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FS-Does Finding Narcotics Cause for Reopening Custody Case?
Jan L. Warner & Jan Collins

Question: After quite a few very dysfunctional years, my wife and I separated amicably. I moved out three months ago and began paying an agreed amount of support to help her take care of our daughter who is nearly eight years of age.

Although she works full time and is a good mother, my wife has begun dating regularly, and her attitude seems to have changed. Since my wife and her friend like to go off every weekend, she asks me to take care of our daughter.

Last Friday, my daughter and I were going camping early, so I picked her up at school (my wife was still working) and took her home to pick up her clothes, etc. I still have a key. As I was waiting for my daughter, I found drug paraphernalia in the living room and what appeared to be marijuana in an ashtray. I used my camera cell phone to take a number of photographs. To me, this is most unacceptable. I did not bring it up to my daughter or my wife because I knew it would upset my wife and probably cause her to deny me access to my daughter!

My wife has not changed the locks, and I still have a key. I am now considering a suit for custody. How should I move forward from here?

Answer: Unfortunately, in many marital splits, both parents are good people who become involved in custody litigation.

Oftentimes, parents who are having marital problems make custody claims, not realizing the long-range implications: having to deal with lawyers, guardians ad litem, and mental health professionals; having every negative aspect of their lives made public; going through months, even years, of litigation in overburdened courts; spending inordinate amounts of money that has been borrowed or taken from the sale of assets; and, in some instances, entering into a process that can cause irreversible damage to the children. Using child-related litigation for the purpose of retaliation and financial gain should be discouraged.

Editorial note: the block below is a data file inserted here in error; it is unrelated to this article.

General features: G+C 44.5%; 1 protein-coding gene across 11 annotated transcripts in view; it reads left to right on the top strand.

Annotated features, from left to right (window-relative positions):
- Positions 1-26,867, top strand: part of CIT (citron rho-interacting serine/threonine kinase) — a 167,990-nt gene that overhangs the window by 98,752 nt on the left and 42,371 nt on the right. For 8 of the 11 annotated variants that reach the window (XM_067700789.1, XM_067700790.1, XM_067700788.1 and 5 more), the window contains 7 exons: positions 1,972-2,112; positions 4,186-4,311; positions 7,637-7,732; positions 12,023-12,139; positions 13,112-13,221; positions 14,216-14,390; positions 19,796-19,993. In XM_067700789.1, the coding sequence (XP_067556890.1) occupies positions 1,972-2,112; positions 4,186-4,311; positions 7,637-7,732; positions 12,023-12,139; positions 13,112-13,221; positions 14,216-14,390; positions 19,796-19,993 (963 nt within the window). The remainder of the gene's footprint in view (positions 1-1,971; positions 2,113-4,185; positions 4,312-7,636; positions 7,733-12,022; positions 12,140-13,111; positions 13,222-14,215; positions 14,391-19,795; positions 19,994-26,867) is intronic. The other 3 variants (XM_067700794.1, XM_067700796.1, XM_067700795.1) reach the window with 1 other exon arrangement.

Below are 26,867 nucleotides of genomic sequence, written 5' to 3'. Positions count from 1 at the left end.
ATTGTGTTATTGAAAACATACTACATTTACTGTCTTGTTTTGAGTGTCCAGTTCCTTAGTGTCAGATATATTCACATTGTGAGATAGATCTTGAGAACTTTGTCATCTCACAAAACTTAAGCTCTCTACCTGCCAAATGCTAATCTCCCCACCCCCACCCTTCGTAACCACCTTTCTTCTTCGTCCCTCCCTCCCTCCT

But the situation you describe is very different, potentially dangerous and, in our view, requires immediate attention. You should contact a matrimonial lawyer immediately and decide how you should proceed. Since you have access to the property and there is no court order keeping you away, we believe that your lawyer will either advise you to 1) get as much evidence as you can in a reasonably short period and get it independently corroborated (with finger prints if necessary) or 2) bring an emergency action for custody based on what evidence you have, and hire a drug-testing lab to be at court to attempt to secure an immediate drug test on your wife. Your lawyer should also advise you about whether to call in the police or child protective services.

You should understand, however, that since you are the person who found and photographed the drugs and drug paraphernalia, your wife could potentially take the position that you planted the evidence.

Once the action for temporary custody is brought,
your wife will have an opportunity to be heard -- on shortened notice if the court determines that an emergency exists. The judge who hears the case will make a decision about temporary custody based on what is in the best interests of your daughter. As your lawyer will tell you, the facts must be developed and presented to a judge who, after hearing sworn testimony and reviewing the evidence, will make the decision.

For that reason, before a claim for child custody is made, there should be enough basic investigation and evidence to determine whether a good faith claim should be made. And if made, it should be for the right reasons -- to do what's best for your child.

If your wife's only vice is dating around, we might suggest that you rethink your position since you are getting more time with your daughter than many other fathers would. But if drugs are involved, we believe that you should move quickly to protect your daughter.



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